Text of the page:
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Seersucker Envy

Nothing like a seersucker suit to forge love between the parties, and even the sexes.

It started as a joke last year when a group of Republican Senators, led by Trent Lott (R-Miss.), who has the Southern credentials to get away with wearing a seersucker suit, all wore their seersuckers to work on the same Thursday, with saddle shoes and bow ties, of course. [IMGCAP(1)]

This year, Seersucker Thursday will be held this week.

It was supposed to be held last week, Lott said, but “the ladies of the Senate requested a delay.” He implied that the women in the chamber may be planning a surprise, although he didn’t know what it was. He mentioned Sens. Dianne Feinstein, (D-Calif.), Elizabeth Dole (R-N.C.), Barbara Boxer (D-Calif.) and Kay Bailey Hutchison (R-Texas) as likely conspirators.

Indeed, the Senate Seersuckers will come with ruffles this year.

“These have been hard days in the Senate. We are dealing with a lot of big and very difficult issues,” said Feinstein, who is leading the Lady Seersucker effort. “I thought it was time to lighten up a bit and inject some humor. The men of the Senate who wear these suits take great pride in them, and I thought we could surprise, or even upstage them. But it seems someone let the cat out of the bag.”

Smack That Vote Down. Just about every corporation out there has some sort of “get out the vote” campaign to recruit and motivate young people to go to the polls. But World Wrestling Entertainment has got it going on, demanding attention from both major parties and interest groups across the political and demographic spectrum — from the Brooks Brothers-and-martini set at the Republican National Committee to the panty-hose-and-pocketbook scene at the League of Women Voters.

The WWE’s “Smack Down Your Vote” now has President Bush and Sen. John Kerry (D-Mass.) hopping to enter the squared circle. The WWE is slated to release responses today from both major candidates to their national voter issues paper, a lengthy survey that identifies top concerns and priorities of voters between the ages of 18 and 30 (who make up the bulk of the WWE’s typical viewership).

Bush’s campaign promised it would submit responses by Monday. Kerry submitted his last week, providing five pages’ worth of promises to straighten out the economy, reduce health care costs, make college more affordable and — HOH loved this one — “take on the special interest influence that breeds cynicism among young people.”

Gary Davis, the executive director of WWE’s “Smack Down Your Vote” campaign, says the fact that Kerry took such care in answering the questions and returning the voter survey so promptly says a lot about the power of the WWE in the 2004 election.

And it’s no wonder: WWE has tens of millions of viewers each week.

WWE wrestler Chris Nowinksi, the 6-foot-5-inch, 270-pound, Harvard-educated nerd boy whom everyone loves to hate in the wrestling entertainment world, is the star of the Smack Down Your Vote effort.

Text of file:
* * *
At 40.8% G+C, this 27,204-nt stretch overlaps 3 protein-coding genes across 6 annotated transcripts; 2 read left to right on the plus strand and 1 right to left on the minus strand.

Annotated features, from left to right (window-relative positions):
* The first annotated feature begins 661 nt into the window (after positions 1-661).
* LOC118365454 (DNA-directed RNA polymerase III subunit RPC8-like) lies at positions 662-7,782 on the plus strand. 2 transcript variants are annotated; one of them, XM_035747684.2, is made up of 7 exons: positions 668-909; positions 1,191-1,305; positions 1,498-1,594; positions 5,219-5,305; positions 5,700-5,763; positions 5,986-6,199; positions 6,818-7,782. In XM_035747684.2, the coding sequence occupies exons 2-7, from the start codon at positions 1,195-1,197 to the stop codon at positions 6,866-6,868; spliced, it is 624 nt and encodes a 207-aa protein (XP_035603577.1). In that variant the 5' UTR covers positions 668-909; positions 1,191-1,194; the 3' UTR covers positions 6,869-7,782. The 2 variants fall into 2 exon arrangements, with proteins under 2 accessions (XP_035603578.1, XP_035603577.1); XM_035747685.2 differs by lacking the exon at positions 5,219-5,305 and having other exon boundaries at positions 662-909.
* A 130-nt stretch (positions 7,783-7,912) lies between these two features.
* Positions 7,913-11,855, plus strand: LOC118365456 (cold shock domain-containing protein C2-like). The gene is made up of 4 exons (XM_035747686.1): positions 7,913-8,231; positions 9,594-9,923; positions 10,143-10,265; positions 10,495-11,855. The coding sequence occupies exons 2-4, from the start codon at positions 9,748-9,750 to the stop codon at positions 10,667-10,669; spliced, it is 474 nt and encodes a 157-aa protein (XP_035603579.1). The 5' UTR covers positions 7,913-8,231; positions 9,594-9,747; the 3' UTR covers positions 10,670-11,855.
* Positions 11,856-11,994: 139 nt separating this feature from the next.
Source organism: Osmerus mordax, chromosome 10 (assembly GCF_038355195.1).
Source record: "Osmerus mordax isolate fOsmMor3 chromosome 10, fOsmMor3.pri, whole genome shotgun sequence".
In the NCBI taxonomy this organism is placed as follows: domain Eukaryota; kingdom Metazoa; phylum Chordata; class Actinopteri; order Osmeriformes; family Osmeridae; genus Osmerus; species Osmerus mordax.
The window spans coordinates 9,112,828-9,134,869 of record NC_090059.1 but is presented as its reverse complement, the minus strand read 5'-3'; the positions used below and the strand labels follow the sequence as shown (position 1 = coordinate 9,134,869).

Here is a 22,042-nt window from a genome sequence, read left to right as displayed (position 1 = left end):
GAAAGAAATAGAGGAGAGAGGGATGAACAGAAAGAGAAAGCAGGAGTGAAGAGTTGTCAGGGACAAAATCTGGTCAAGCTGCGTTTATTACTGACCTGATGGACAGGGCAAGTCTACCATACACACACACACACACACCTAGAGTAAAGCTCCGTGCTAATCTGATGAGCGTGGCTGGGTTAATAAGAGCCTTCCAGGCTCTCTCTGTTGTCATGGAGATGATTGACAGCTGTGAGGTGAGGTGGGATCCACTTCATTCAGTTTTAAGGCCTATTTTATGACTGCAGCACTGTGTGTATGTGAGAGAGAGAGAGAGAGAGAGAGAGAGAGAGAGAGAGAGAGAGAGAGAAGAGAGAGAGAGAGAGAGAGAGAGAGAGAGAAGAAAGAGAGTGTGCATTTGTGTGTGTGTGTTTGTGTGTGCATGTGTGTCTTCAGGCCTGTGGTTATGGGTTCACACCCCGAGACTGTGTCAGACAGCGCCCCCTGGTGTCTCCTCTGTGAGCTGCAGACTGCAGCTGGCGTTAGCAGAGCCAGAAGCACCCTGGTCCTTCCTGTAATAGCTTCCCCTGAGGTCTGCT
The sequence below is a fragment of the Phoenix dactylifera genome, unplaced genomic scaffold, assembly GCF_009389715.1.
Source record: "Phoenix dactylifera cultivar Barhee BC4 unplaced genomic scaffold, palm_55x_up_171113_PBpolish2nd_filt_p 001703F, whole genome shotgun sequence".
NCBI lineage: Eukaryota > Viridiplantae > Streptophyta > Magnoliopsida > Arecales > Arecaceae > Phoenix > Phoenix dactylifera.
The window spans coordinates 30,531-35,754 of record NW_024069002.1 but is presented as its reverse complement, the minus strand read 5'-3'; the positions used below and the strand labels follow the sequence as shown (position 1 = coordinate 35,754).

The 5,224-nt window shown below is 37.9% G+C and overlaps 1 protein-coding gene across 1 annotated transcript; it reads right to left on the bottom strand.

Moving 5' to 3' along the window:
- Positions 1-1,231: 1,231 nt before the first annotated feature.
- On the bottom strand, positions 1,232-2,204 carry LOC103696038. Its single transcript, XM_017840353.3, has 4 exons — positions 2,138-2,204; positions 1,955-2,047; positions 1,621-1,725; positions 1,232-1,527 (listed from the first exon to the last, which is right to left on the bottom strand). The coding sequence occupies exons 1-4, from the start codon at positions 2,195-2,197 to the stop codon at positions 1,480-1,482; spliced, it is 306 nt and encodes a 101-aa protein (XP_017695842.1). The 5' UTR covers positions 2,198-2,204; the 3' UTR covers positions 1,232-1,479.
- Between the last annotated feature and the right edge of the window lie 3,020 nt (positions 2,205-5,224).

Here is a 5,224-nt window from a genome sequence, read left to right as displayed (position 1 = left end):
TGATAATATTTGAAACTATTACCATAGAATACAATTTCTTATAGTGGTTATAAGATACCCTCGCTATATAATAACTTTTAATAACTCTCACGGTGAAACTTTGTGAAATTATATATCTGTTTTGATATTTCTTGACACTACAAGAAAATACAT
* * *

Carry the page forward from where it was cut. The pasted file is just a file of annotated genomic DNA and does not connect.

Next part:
Nowinksi says “most people are shocked” to see the other side of him when he’s out in the field doing Smack Down the Vote work.

“People say 18- to 30-year-olds are unmotivated. I think it’s just a lack of information.” But it helps, he says, that he has a Harvard degree. “People respect that.”

Nowinksi says he bonded with the ladies at the League of Women Voters recently. “A lot of them were wrestling fans in their youth,” he said, perhaps somewhat delusional.

The Swearing Mormon. What is it with the potty mouth on Sen. Orrin Hatch (R-Utah)? He just can’t help himself when it comes to the “dumb-ass” antics of Senate Democrats on the Judiciary Committee, particularly those of Sen. Charles Schumer (D-N.Y.).

During a business meeting of the committee on Thursday, the Judiciary chairman was jostling with Democrats who wanted to issue subpoenas to compel Attorney General John Ashcroft to turn over memoranda on the Justice Department’s legal opinions on torture and prisoners of war. Schumer called for a quick vote and approval of the subpoenas. Ever quicker, Hatch cut him off and explained — with a straight face, mind you — that he would make a “compelling argument that that’s a dumb-ass thing to do.”

Next scene: Complete outburst of laughter in otherwise tense committee room.

Then smiling, Hatch said he had to use “certain language that only some of you understand,” rousing even more laughter.

This was Round Two in Hatch’s “dumb-ass” counterpunches with Democrats.

In late April 2003, during a very partisan fight at a judicial nomination hearing, Hatch tried to cut off Schumer’s questioning of the nominee. At first Hatch said, “Any Senator is entitled to ask any stupid question they want.” But after a few minutes he just couldn’t take it anymore and he snapped: “I do know dumb-ass questions when I see dumb-ass questions.”

At least twice Hatch referred to Schumer’s “dumb-ass questions.” The chairman’s staff would like to point out, however, that Hatch doesn’t think Schumer is a dumb ass. Only his questions are dumb ass.

Hastert vs. Pelosi Update. So maybe bipartisan tears shed over President Ronald Reagan’s funeral actually stirred some bipartisanship as well.

Speaker Dennis Hastert (R-Ill.) and House Minority Leader Nancy Pelosi (D-Calif.), whose signatures are rarely seen on the same document, sent a letter on Friday to “the Capitol Hill Community” thanking everyone for their efforts in helping to make the Capitol safe and visitors feel welcome while paying their respects to the late president.

“To all those who helped, we thank you for your significant energy and dedicated teamwork,” said the letter, signed, with newfound love, by J. Dennis Hastert, Speaker of the House, and Nancy Pelosi, Democratic Leader.

Paul Kane contributed to this report.

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